Microsoft is aiming to capture 40 percent of the smartphone market with Windows Mobile by the year 2012, an executive said this week.
The target is ambitious considering the company's relatively small share of the market for smartphone operating systems today and stiff competition from the likes of Symbian, Apple's iPhone, RIM's BlackBerry, and newcomers such as Google's Android platform.
Microsoft's Windows Mobile OS went into around 11 million handsets in the company's fiscal year 2007, and it says it will reach nearly 20 million devices in fiscal year 2008, which ends June 30, said Eddie Wu, managing director of Microsoft's OEM Embedded Devices in Asia, on the sidelines of a news conference in Taipei.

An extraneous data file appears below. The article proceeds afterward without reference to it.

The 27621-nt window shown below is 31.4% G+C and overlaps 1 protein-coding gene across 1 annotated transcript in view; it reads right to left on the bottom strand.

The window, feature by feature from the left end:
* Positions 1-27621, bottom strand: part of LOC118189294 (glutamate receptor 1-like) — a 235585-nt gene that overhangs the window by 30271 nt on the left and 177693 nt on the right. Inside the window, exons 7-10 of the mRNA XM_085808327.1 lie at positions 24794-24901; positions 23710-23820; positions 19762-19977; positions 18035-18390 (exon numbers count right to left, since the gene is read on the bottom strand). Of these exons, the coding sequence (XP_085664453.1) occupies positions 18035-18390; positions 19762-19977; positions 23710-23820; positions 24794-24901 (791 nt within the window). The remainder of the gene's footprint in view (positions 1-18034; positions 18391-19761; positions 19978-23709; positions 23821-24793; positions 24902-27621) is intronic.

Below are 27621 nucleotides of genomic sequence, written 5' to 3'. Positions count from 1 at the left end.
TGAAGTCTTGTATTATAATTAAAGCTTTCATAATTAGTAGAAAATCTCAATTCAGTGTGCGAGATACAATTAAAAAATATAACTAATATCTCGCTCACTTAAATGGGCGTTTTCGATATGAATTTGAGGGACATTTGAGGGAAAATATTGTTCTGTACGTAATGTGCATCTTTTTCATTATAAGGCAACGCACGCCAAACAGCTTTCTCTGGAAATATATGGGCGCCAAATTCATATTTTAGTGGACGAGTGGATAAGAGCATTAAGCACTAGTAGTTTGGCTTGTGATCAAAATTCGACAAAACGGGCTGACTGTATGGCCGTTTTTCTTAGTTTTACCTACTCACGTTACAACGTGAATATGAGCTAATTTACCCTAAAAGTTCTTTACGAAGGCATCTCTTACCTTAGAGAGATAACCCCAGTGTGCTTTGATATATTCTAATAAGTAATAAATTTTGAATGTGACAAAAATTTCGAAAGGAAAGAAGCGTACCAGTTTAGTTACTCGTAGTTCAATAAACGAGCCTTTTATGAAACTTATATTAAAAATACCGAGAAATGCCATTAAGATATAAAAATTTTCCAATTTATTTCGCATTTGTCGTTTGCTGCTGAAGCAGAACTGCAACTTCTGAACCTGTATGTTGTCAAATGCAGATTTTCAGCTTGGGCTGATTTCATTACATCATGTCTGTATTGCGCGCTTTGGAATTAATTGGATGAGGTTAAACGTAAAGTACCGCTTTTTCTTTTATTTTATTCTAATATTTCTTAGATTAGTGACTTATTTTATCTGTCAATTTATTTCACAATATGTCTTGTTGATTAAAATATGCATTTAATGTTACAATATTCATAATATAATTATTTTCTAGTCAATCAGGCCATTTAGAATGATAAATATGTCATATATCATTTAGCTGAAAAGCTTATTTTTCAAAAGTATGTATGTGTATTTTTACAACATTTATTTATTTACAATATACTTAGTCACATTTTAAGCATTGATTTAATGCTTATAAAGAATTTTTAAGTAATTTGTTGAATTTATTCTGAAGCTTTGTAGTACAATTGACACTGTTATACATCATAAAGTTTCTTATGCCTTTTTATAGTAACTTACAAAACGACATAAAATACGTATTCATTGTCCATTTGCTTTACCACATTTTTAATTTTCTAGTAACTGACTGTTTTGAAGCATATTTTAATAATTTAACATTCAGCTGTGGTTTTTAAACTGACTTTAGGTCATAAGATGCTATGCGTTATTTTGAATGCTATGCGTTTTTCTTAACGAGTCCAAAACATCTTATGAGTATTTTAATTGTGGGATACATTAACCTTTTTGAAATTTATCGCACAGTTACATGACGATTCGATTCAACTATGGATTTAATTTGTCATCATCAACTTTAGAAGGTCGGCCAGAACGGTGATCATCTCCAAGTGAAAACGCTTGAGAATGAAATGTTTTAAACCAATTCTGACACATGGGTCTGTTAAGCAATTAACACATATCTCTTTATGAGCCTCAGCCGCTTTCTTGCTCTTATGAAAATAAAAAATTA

Handsets such as the new HTC Touch Diamond will help Microsoft achieve its goal, he added. High Tech Computer (HTC) is the world's largest maker of Microsoft-based mobile phones and has been for years due to an early partnership between the companies. The HTC Touch Diamond is a 3G (third generation mobile telecommunications) update to the company's popular Touch handset launched last year, an iPhone-rival that sports a large touchscreen.
Around 118 million smartphones were sold last year, according to market researcher Canalys. Symbian captured 67 percent of the OS market, while Microsoft came in second at 13 percent and RIM took 10 percent.